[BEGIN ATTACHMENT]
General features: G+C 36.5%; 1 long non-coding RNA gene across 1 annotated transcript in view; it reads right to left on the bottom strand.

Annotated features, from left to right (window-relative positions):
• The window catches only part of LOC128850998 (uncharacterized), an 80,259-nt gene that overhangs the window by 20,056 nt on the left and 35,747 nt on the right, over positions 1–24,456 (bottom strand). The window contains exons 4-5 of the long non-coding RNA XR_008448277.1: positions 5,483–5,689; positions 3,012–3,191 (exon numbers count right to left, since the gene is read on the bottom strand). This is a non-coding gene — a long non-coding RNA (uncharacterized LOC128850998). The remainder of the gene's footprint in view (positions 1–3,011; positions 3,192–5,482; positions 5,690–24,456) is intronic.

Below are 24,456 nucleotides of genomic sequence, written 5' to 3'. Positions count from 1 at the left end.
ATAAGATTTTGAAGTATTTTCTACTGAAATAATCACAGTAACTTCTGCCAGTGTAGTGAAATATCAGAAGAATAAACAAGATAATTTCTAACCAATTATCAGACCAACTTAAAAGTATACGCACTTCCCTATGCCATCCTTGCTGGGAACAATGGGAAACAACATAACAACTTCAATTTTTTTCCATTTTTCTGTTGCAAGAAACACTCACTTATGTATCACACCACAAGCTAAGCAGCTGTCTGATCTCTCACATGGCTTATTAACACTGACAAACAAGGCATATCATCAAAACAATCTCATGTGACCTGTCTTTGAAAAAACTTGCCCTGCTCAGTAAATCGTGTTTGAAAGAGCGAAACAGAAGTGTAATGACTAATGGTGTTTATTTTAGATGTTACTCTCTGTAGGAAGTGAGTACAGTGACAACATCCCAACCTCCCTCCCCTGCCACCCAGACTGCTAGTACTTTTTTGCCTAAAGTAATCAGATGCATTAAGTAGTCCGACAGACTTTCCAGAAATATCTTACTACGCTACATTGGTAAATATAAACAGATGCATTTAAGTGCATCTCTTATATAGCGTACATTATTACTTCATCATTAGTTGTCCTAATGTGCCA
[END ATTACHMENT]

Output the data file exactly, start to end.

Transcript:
General features: G+C 36.5%; 1 long non-coding RNA gene across 1 annotated transcript in view; it reads right to left on the bottom strand.

Annotated features, from left to right (window-relative positions):
• The window catches only part of LOC128850998 (uncharacterized), an 80,259-nt gene that overhangs the window by 20,056 nt on the left and 35,747 nt on the right, over positions 1–24,456 (bottom strand). The window contains exons 4-5 of the long non-coding RNA XR_008448277.1: positions 5,483–5,689; positions 3,012–3,191 (exon numbers count right to left, since the gene is read on the bottom strand). This is a non-coding gene — a long non-coding RNA (uncharacterized LOC128850998). The remainder of the gene's footprint in view (positions 1–3,011; positions 3,192–5,482; positions 5,690–24,456) is intronic.

Below are 24,456 nucleotides of genomic sequence, written 5' to 3'. Positions count from 1 at the left end.
ATAAGATTTTGAAGTATTTTCTACTGAAATAATCACAGTAACTTCTGCCAGTGTAGTGAAATATCAGAAGAATAAACAAGATAATTTCTAACCAATTATCAGACCAACTTAAAAGTATACGCACTTCCCTATGCCATCCTTGCTGGGAACAATGGGAAACAACATAACAACTTCAATTTTTTTCCATTTTTCTGTTGCAAGAAACACTCACTTATGTATCACACCACAAGCTAAGCAGCTGTCTGATCTCTCACATGGCTTATTAACACTGACAAACAAGGCATATCATCAAAACAATCTCATGTGACCTGTCTTTGAAAAAACTTGCCCTGCTCAGTAAATCGTGTTTGAAAGAGCGAAACAGAAGTGTAATGACTAATGGTGTTTATTTTAGATGTTACTCTCTGTAGGAAGTGAGTACAGTGACAACATCCCAACCTCCCTCCCCTGCCACCCAGACTGCTAGTACTTTTTTGCCTAAAGTAATCAGATGCATTAAGTAGTCCGACAGACTTTCCAGAAATATCTTACTACGCTACATTGGTAAATATAAACAGATGCATTTAAGTGCATCTCTTATATAGCGTACATTATTACTTCATCATTAGTTGTCCTAATGTGCCA